Topic: September 2017 – Criterion

Making Documents Accessible

Accessibility is not just for web-based information, though that is important. Document accessibility is important for businesses to consider when they create content through Word, PowerPoint, Excel, and PDF.

While the Web Content Accessibility Guidelines exist as the global standard for web accessibility, there is no universal standard for documents. The International Organization for Standardization is a non-governmental international organization based in Geneva, Switzerland that provides specifications for products, services, and systems through international voluntary standards. ISO 14289 is the organization’s PDF standard for universal accessibility, most often called PDF/UA. It is considered a complement to WCAG.

Requirements of PDF/UA include tagging content correctly and in logical reading order, using correct headings and nesting them properly, announcing important actions to users, adhering to proper color contrast ratios, providing alternative text descriptions for meaningful images, allowing assistive technology to access content, and providing appropriate navigation through a variety of means.

While much of those same issues must be considered for Word, PowerPoint, and Excel, Microsoft documents do not have universal accessibility standards. Government agencies will have their own list of requirements, and best practices usually guide organizations and agencies that do not have their own.

In Microsoft products, beyond similar requirements for PDF/UA, here are four important considerations. (Please note this is a sampling of accessibility issues, not comprehensive.)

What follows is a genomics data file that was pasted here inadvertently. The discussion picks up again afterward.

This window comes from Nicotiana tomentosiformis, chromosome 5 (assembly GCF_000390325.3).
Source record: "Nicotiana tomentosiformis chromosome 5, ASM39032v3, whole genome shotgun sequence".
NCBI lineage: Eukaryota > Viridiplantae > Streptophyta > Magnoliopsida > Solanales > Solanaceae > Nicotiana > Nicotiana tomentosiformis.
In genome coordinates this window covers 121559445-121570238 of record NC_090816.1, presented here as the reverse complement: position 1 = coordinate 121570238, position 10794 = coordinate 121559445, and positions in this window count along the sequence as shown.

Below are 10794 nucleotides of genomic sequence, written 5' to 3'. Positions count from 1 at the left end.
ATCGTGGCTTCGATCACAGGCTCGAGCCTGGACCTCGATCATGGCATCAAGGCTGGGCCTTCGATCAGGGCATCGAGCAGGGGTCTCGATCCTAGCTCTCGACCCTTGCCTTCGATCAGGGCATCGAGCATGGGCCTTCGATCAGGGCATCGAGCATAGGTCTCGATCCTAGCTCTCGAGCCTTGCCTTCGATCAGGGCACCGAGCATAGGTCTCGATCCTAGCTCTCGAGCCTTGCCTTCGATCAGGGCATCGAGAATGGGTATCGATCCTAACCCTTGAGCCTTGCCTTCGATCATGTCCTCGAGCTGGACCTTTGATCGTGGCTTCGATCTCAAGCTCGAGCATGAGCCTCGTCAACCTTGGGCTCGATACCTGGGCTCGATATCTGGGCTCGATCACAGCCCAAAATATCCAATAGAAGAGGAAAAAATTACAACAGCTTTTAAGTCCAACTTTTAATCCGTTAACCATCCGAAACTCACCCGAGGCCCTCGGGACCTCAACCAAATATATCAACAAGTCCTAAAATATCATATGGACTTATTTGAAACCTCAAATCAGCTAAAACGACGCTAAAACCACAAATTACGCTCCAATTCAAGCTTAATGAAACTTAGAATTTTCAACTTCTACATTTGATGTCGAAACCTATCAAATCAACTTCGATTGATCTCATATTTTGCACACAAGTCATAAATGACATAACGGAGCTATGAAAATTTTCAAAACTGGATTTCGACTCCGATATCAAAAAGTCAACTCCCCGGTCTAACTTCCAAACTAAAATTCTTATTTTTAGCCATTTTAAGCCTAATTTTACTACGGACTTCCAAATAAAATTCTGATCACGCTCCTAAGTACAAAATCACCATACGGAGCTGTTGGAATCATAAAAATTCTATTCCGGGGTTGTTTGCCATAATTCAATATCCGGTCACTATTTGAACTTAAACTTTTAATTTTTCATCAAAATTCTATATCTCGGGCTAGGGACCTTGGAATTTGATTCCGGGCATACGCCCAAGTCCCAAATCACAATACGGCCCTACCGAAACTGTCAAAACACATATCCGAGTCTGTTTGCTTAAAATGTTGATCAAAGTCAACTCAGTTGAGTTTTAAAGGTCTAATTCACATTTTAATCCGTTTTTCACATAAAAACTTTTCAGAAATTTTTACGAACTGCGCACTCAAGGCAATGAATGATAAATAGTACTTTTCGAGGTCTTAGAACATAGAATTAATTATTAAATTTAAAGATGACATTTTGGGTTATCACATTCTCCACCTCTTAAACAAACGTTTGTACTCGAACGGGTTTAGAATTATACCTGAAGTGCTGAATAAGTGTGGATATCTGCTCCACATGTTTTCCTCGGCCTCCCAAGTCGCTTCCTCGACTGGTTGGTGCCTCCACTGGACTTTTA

1. Tables
  2. Text Boxes
  3. Spacing
  4. Accessibility Checkers


First of all, tables need to be used for brief pieces of comparative information. They should not be used for decoration, spacing, or column formatting. Tables should be created by using the Insert Table tool rather than the Draw Table option. This allows for screen readers to read the tables easily. Add a caption to your table and in the table properties, allow heading rows to repeat on new pages. Do not allow the rows to break across the pages.

Text Boxes

Text boxes are most often not accessible to screen readers, even when you have created them through the toolbar. For this reason, stay away from text boxes. For those using PowerPoint, a screen reader cannot access any formatting that happens outside the created layouts. Therefore, a document creator must use the Slide Master feature to create the layouts necessary so that no text boxes are added in the normal view. For a more accurate picture of what the screen reader can see within a PowerPoint, go to the Outline View of your presentation. If you have added a text box with text in Normal View, you will see that its content is not listed in the Outline View.


Extra unnecessary spacing throughout your document will be difficult for a screen reader trying to access pertinent information. Remove any extra spaces including spaces created by the enter key. To create spacing for aesthetic purposes in Word, use the Line Spacing feature in the Paragraph section of the toolbar. For Excel documents, format the cell size in order to make spacing as desired.

Built-In Accessibility Checker

Microsoft products now include a built-in accessibility checker. At the end of each document creation, you should check your document using this checker. It will easily pick up issues such as images with no alternative text or headings that are nested incorrectly. However, please note that these are not comprehensive checkers. They will not pick up if you have used a text box or forgotten to fill out the file’s properties. Logical reading order and color contrast must be checked manually. You will not be aware of headings labeled incorrectly or improperly structured tables by using the automated accessibility checker. These serve almost similar to an HTML validator scan for a website. While they can catch a small percentage of issues, it should not be relied on heavily for testing whether or not a document is accessible.

Criterion’s Document Services

For more information about document accessibility including courses and document remediation services we offer, contact us at (888) 508-3973 or visit our Document Accessibility page.